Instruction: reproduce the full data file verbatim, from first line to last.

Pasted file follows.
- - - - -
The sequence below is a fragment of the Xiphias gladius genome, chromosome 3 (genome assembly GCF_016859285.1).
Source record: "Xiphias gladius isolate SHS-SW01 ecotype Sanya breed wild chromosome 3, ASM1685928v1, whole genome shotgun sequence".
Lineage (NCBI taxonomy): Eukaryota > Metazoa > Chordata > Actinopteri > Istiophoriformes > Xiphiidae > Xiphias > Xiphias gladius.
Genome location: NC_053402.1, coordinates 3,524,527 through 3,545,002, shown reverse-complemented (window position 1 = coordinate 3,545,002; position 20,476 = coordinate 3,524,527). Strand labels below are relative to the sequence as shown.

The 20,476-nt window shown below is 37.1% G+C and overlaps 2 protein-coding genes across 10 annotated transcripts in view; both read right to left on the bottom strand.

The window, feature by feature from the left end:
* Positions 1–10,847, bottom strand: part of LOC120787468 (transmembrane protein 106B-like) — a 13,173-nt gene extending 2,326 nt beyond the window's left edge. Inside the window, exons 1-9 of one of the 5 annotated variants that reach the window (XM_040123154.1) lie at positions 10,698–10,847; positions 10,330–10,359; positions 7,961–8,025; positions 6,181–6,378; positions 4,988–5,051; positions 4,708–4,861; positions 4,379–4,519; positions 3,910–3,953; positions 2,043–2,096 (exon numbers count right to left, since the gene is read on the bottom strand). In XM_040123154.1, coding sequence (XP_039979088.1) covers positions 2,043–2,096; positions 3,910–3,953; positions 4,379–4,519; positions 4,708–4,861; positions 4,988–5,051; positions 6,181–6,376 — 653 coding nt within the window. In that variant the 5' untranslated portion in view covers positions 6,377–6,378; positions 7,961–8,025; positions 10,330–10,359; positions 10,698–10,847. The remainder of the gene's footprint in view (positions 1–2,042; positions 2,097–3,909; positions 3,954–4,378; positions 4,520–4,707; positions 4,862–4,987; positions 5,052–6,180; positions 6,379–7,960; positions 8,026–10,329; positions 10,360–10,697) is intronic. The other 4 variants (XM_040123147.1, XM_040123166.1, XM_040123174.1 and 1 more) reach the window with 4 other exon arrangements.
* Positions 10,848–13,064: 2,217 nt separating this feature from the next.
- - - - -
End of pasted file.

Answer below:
The sequence below is a fragment of the Xiphias gladius genome, chromosome 3 (genome assembly GCF_016859285.1).
Source record: "Xiphias gladius isolate SHS-SW01 ecotype Sanya breed wild chromosome 3, ASM1685928v1, whole genome shotgun sequence".
Lineage (NCBI taxonomy): Eukaryota > Metazoa > Chordata > Actinopteri > Istiophoriformes > Xiphiidae > Xiphias > Xiphias gladius.
Genome location: NC_053402.1, coordinates 3,524,527 through 3,545,002, shown reverse-complemented (window position 1 = coordinate 3,545,002; position 20,476 = coordinate 3,524,527). Strand labels below are relative to the sequence as shown.

The 20,476-nt window shown below is 37.1% G+C and overlaps 2 protein-coding genes across 10 annotated transcripts in view; both read right to left on the bottom strand.

The window, feature by feature from the left end:
* Positions 1–10,847, bottom strand: part of LOC120787468 (transmembrane protein 106B-like) — a 13,173-nt gene extending 2,326 nt beyond the window's left edge. Inside the window, exons 1-9 of one of the 5 annotated variants that reach the window (XM_040123154.1) lie at positions 10,698–10,847; positions 10,330–10,359; positions 7,961–8,025; positions 6,181–6,378; positions 4,988–5,051; positions 4,708–4,861; positions 4,379–4,519; positions 3,910–3,953; positions 2,043–2,096 (exon numbers count right to left, since the gene is read on the bottom strand). In XM_040123154.1, coding sequence (XP_039979088.1) covers positions 2,043–2,096; positions 3,910–3,953; positions 4,379–4,519; positions 4,708–4,861; positions 4,988–5,051; positions 6,181–6,376 — 653 coding nt within the window. In that variant the 5' untranslated portion in view covers positions 6,377–6,378; positions 7,961–8,025; positions 10,330–10,359; positions 10,698–10,847. The remainder of the gene's footprint in view (positions 1–2,042; positions 2,097–3,909; positions 3,954–4,378; positions 4,520–4,707; positions 4,862–4,987; positions 5,052–6,180; positions 6,379–7,960; positions 8,026–10,329; positions 10,360–10,697) is intronic. The other 4 variants (XM_040123147.1, XM_040123166.1, XM_040123174.1 and 1 more) reach the window with 4 other exon arrangements.
* Positions 10,848–13,064: 2,217 nt separating this feature from the next.